I, Domenico Angelo, universally acknowledged as the greatest swordsman of all times, have always considered myself to be a man blessed by Fortune, though it is equally true that I have not always been the first to recognise her blessings as such. And so when an Irishman called on me, demanding to match his sword against mine, I was merely annoyed and did not see his challenge for the opportunity that it in fact was. He gave his name as Keyes, as if that was all the introduction he needed, and being a great hulk of a man, he no doubt thought that he could make short work of a slight man such as myself. It is, I fear, a common misconception, and one I have never yet failed to correct with my sword.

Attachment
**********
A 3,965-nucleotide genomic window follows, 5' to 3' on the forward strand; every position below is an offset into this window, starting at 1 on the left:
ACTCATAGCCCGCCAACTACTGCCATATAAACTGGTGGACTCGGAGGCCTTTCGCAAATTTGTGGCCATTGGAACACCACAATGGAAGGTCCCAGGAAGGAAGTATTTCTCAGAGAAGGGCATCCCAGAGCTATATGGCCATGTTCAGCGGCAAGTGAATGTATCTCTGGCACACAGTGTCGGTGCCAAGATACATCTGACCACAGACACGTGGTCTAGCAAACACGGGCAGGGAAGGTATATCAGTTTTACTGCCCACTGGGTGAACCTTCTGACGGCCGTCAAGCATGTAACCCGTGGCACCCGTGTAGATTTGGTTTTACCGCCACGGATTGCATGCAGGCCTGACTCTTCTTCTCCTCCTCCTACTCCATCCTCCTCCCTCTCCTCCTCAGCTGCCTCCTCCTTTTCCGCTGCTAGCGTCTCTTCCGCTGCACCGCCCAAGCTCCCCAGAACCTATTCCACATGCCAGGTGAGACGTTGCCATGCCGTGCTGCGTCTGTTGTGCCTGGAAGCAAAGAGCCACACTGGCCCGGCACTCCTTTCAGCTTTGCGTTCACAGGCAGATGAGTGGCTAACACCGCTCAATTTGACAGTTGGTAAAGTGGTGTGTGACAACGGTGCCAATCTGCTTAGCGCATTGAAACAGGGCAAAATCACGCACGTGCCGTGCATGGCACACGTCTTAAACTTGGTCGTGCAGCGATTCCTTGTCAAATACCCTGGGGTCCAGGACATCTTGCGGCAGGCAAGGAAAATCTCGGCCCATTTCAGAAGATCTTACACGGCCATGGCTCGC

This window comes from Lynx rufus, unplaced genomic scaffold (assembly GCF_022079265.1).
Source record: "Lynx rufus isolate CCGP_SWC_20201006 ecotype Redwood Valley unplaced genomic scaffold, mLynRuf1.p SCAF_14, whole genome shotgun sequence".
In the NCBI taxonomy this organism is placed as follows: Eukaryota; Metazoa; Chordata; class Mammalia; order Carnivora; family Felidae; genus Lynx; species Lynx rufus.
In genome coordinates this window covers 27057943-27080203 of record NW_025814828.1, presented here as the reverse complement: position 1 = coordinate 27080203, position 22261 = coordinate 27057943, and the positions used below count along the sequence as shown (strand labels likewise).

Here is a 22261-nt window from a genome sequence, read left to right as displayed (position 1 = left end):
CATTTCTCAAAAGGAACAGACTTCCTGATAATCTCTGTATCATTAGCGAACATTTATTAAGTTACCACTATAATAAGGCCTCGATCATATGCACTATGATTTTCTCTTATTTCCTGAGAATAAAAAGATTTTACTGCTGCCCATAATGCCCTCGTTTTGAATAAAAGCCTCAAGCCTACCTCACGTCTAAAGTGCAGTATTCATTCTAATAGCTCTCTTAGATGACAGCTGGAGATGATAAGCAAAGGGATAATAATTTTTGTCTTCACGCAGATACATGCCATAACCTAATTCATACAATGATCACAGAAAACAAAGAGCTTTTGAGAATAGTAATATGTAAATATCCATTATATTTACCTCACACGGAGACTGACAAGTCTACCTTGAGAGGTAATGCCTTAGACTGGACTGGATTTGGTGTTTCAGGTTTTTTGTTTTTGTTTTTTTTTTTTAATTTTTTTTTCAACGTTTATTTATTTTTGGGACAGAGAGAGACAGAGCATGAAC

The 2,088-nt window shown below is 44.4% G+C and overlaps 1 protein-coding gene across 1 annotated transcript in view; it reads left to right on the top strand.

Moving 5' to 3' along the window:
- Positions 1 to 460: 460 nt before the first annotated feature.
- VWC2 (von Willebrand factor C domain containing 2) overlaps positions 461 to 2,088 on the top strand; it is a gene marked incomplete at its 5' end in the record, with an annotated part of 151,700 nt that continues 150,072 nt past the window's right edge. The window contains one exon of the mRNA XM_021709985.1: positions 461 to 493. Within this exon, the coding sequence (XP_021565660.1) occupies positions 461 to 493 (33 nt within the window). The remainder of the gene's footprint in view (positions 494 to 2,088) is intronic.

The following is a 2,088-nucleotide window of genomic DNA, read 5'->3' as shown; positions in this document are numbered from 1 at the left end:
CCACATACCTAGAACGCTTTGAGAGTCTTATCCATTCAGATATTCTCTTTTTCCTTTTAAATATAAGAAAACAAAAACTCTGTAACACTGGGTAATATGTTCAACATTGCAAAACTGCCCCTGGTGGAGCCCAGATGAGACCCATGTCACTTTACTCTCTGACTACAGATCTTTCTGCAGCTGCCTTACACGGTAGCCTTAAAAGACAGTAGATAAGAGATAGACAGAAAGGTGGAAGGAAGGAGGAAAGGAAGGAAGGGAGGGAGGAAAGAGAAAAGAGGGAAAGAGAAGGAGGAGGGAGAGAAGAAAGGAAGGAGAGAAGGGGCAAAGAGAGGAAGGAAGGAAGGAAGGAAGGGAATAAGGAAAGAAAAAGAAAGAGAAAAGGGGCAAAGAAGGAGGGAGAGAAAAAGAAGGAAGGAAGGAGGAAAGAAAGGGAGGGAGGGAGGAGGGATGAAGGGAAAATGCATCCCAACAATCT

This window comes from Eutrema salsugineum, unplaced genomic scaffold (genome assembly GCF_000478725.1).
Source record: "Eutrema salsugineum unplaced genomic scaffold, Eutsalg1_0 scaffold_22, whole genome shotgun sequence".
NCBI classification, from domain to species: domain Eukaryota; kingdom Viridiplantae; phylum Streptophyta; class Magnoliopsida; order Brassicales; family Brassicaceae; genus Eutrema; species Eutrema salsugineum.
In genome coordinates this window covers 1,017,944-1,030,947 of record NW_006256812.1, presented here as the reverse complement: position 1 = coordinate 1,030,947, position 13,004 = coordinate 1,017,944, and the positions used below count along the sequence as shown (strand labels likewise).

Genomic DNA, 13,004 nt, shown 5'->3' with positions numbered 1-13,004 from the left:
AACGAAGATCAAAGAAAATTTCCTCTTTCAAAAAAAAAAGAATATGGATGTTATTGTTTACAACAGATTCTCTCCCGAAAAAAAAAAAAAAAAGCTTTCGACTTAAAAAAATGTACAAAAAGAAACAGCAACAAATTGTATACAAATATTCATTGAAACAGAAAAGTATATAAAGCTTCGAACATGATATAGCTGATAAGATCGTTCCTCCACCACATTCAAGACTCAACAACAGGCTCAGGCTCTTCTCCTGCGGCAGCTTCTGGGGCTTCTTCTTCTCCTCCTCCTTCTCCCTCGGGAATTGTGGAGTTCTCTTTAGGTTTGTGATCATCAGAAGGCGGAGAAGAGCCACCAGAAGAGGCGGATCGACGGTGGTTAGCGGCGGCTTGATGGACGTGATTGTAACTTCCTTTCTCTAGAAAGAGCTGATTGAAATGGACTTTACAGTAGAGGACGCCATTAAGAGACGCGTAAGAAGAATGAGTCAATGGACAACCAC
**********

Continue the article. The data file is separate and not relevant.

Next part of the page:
I should add that the other thing that predisposed me against this match was its location, which was at the Thatched House Tavern, at the bottom of St. James’s Street. The place seemed more suited to a brawl than to a contest between two gentlemen, and so when I arrived, I was very indifferently dressed. Imagine, then, my surprise upon arriving to find that a small amphitheatre had been constructed for our match, and that the seats were already filled with men and women from the most brilliant circles of London society. My adversary—that great swaggerer!—was already there, swishing his sword back and forth and entertaining the ladies with descriptions of what he intended to do to the “presumptuous little foreigner.” He cast a disparaging look on my clothes, as if to say, “What else can you expect from his kind?” and ignoring my pleasantries demanded a bumper of brandy. Naturally, I refused to drink with him, not out of incivility but because it is a cardinal rule with me to keep all my wits about me when I fight.